After Oregon added a new seat due to population growth, Democrats approved a six-district map with five Biden-won seats. But both the 5th District — where progressive Jamie McLeod-Skinner ousted incumbent Rep. Kurt Schrader (D-Ore.) in a primary earlier this year — and the newly drawn 6th District have troubled Democrats this fall. POLITICO rates the 5th District as Lean Republican, while the 6th District is a tossup.
In Nevada, the new maps leave Rep. Dina Titus in a more competitive district — a development she decried saltily last year — while Reps. Susie Lee and Steven Horsford saw their districts get slightly bluer. But now, POLITICO now rates all three races with incumbent Democrats as tossups.
It is looking better for Democrats in New Mexico, where the new maps give challenger Gabe Vazquez a shot at unseating Rep. Yvette Herrell (R-N.M.) in the state’s 2nd District — which went from being a district Trump won by 12 percentage points to one Biden won by nearly 6 — while Republicans have not made major investments in the state’s other two districts. POLITICO rates the 2nd District race a tossup.
Aggressive gerrymanders mean Republicans will pick up a few seats based on redistricting alone
Republicans’ assertive map drawing in Florida is likely to net them at least four new seats — and the GOP only needs a net gain of five districts nationally to win the House.
Under the old map, former President Donald Trump won 15 of 27 districts — 55 percent — in 2020 while winning just over 51 percent of the vote overall statewide. Under the new map pushed by Gov. Ron DeSantis, Trump would have won 20 of 28 districts. Among the Democratic incumbents likely to be forced out is Rep. Al Lawson (D-Fla.), who was pushed into a member-on-member matchup with Rep. Neal Dunn (R-Fla.) in the northern part of the state, after his plurality-black district was eliminated.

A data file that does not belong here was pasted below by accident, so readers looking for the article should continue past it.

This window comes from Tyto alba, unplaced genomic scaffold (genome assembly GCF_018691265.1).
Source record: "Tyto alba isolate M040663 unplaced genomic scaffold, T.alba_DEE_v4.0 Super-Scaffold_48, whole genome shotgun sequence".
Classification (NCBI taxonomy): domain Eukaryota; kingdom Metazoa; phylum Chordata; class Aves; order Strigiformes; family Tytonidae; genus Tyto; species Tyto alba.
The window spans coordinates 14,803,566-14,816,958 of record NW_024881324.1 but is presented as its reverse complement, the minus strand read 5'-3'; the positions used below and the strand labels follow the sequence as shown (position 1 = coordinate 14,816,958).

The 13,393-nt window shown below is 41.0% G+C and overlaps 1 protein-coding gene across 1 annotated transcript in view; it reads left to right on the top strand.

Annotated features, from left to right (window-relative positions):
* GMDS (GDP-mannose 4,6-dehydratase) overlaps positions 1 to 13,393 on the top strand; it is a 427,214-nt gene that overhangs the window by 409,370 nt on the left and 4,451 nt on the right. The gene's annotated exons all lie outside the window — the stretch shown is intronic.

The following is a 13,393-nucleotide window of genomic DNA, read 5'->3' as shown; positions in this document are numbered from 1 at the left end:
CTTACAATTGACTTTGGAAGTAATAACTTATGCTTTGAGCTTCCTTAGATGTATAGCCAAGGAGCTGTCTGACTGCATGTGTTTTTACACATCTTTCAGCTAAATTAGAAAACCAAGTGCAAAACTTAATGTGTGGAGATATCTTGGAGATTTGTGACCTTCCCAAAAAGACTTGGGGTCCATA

The GOP’s success in cracking the Nashville-area seat held by Rep. Jim Cooper (D-Tenn.) is also likely to net them a seat in Tennessee. Cooper announced he would not run for reelection after the district he had represented for more than three decades went from a seat Biden won by 24 points in 2020 to one Biden would have lost by 11 points.
Democrats’ attempts at similarly aggressive gerrymandering in New York was struck down by courts, although the party was able to draw favorable maps in Illinois, where they could pick up as many as two seats if they hang onto all the new districts won by Biden, including the tossup 17th District. That’s no sure thing — and it still would not be enough to offset Republican gains in other states.
Redistricting could create other surprises
The new maps add a degree of uncertainty to races that would otherwise seem solid. One of the biggest factors: a number of incumbents are running in districts where the voters are relatively new to them.
That’s one of the challenges facing Rep. Sean Patrick Maloney (D-N.Y.), the chair of the Democratic Congressional Campaign Committee. His 17th District overlaps only slightly with the old 18th District that he has represented since 2013. Biden still won the new 17th District by 10 points, but — after heavy Republican investment in the race — POLITICO rates it a tossup.